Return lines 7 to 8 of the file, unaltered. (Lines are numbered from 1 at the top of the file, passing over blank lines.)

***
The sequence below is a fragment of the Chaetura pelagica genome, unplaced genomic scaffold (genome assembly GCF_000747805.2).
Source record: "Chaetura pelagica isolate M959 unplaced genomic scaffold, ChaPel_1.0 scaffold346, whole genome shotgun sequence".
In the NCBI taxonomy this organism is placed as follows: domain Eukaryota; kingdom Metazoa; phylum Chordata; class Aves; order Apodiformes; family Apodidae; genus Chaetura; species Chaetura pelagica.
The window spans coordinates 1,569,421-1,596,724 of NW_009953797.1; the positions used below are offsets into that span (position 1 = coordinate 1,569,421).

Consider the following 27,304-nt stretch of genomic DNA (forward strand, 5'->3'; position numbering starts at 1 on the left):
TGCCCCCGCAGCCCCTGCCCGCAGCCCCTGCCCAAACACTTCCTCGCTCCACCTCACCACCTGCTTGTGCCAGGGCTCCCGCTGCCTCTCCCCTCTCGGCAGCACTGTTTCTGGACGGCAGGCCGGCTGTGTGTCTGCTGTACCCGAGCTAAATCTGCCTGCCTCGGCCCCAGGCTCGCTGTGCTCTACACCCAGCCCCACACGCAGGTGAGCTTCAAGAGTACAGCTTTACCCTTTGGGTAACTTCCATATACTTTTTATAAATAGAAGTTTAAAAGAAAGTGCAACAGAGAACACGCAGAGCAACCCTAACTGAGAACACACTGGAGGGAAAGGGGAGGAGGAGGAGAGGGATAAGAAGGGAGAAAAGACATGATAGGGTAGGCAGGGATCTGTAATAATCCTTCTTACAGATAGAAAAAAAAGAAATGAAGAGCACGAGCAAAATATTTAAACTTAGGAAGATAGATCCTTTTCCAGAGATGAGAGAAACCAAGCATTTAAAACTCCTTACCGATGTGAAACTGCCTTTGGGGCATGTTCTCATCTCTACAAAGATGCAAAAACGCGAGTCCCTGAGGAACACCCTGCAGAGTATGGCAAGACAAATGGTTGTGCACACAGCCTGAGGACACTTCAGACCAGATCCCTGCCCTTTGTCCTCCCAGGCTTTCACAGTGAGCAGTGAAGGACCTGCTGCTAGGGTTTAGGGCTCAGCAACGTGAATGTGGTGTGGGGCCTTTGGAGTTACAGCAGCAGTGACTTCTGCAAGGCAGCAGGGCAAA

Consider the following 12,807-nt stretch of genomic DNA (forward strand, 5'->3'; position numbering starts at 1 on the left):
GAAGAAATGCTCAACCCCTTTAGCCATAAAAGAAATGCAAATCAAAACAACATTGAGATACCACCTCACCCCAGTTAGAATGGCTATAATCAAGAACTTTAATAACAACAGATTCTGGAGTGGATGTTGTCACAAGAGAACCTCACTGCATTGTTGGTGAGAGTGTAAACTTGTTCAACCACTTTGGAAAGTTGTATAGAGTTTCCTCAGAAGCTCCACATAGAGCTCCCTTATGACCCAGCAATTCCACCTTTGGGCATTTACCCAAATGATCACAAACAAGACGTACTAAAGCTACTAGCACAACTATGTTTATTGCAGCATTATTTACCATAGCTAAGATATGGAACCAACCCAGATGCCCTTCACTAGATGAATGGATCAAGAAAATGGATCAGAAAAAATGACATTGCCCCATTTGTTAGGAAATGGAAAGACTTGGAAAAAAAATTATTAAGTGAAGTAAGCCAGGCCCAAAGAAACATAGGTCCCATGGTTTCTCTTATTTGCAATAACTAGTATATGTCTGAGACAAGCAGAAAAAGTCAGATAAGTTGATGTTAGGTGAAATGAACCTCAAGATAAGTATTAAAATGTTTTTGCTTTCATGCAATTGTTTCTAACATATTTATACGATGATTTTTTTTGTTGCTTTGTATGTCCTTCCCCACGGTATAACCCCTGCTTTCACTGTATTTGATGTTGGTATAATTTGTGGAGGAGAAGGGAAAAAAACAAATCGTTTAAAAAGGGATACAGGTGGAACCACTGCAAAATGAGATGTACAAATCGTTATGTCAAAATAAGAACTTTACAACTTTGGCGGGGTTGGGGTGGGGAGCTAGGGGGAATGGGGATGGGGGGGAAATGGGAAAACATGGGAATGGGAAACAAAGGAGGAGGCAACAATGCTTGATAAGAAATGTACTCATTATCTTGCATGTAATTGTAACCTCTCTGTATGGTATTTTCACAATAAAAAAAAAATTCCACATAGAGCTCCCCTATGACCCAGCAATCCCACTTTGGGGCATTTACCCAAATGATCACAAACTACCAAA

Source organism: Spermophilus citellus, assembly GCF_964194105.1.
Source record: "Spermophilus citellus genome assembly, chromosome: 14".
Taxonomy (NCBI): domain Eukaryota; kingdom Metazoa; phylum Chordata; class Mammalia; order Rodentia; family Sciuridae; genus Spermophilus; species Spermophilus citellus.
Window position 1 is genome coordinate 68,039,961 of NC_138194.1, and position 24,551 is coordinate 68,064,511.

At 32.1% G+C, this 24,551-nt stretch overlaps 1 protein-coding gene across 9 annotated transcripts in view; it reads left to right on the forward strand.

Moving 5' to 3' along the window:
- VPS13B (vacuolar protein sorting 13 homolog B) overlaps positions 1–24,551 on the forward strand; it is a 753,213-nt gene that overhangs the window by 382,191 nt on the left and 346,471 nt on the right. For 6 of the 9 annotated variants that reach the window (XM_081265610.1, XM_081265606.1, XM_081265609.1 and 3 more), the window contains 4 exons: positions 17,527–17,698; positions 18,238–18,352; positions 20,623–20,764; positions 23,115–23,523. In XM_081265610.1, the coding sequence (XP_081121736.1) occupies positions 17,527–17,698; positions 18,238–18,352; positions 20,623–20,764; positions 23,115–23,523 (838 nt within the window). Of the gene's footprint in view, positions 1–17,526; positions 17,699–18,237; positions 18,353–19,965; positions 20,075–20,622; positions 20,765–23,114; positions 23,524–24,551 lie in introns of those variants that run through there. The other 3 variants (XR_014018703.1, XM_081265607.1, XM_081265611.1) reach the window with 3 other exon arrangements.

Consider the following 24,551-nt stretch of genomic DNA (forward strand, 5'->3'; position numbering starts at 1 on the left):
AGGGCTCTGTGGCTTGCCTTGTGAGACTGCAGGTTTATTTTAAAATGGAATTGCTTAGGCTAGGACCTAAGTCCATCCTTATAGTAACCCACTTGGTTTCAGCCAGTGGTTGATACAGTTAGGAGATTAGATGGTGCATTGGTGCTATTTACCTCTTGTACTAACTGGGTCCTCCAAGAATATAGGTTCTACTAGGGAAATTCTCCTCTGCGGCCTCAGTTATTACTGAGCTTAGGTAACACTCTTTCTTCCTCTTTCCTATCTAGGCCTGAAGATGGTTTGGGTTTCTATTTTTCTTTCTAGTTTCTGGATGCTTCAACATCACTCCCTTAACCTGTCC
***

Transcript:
Consider the following 12,807-nt stretch of genomic DNA (forward strand, 5'->3'; position numbering starts at 1 on the left):
GAAGAAATGCTCAACCCCTTTAGCCATAAAAGAAATGCAAATCAAAACAACATTGAGATACCACCTCACCCCAGTTAGAATGGCTATAATCAAGAACTTTAATAACAACAGATTCTGGAGTGGATGTTGTCACAAGAGAACCTCACTGCATTGTTGGTGAGAGTGTAAACTTGTTCAACCACTTTGGAAAGTTGTATAGAGTTTCCTCAGAAGCTCCACATAGAGCTCCCTTATGACCCAGCAATTCCACCTTTGGGCATTTACCCAAATGATCACAAACAAGACGTACTAAAGCTACTAGCACAACTATGTTTATTGCAGCATTATTTACCATAGCTAAGATATGGAACCAACCCAGATGCCCTTCACTAGATGAATGGATCAAGAAAATGGATCAGAAAAAATGACATTGCCCCATTTGTTAGGAAATGGAAAGACTTGGAAAAAAAATTATTAAGTGAAGTAAGCCAGGCCCAAAGAAACATAGGTCCCATGGTTTCTCTTATTTGCAATAACTAGTATATGTCTGAGACAAGCAGAAAAAGTCAGATAAGTTGATGTTAGGTGAAATGAACCTCAAGATAAGTATTAAAATGTTTTTGCTTTCATGCAATTGTTTCTAACATATTTATACGATGATTTTTTTTGTTGCTTTGTATGTCCTTCCCCACGGTATAACCCCTGCTTTCACTGTATTTGATGTTGGTATAATTTGTGGAGGAGAAGGGAAAAAAACAAATCGTTTAAAAAGGGATACAGGTGGAACCACTGCAAAATGAGATGTACAAATCGTTATGTCAAAATAAGAACTTTACAACTTTGGCGGGGTTGGGGTGGGGAGCTAGGGGGAATGGGGATGGGGGGGAAATGGGAAAACATGGGAATGGGAAACAAAGGAGGAGGCAACAATGCTTGATAAGAAATGTACTCATTATCTTGCATGTAATTGTAACCTCTCTGTATGGTATTTTCACAATAAAAAAAAAATTCCACATAGAGCTCCCCTATGACCCAGCAATCCCACTTTGGGGCATTTACCCAAATGATCACAAACTACCAAA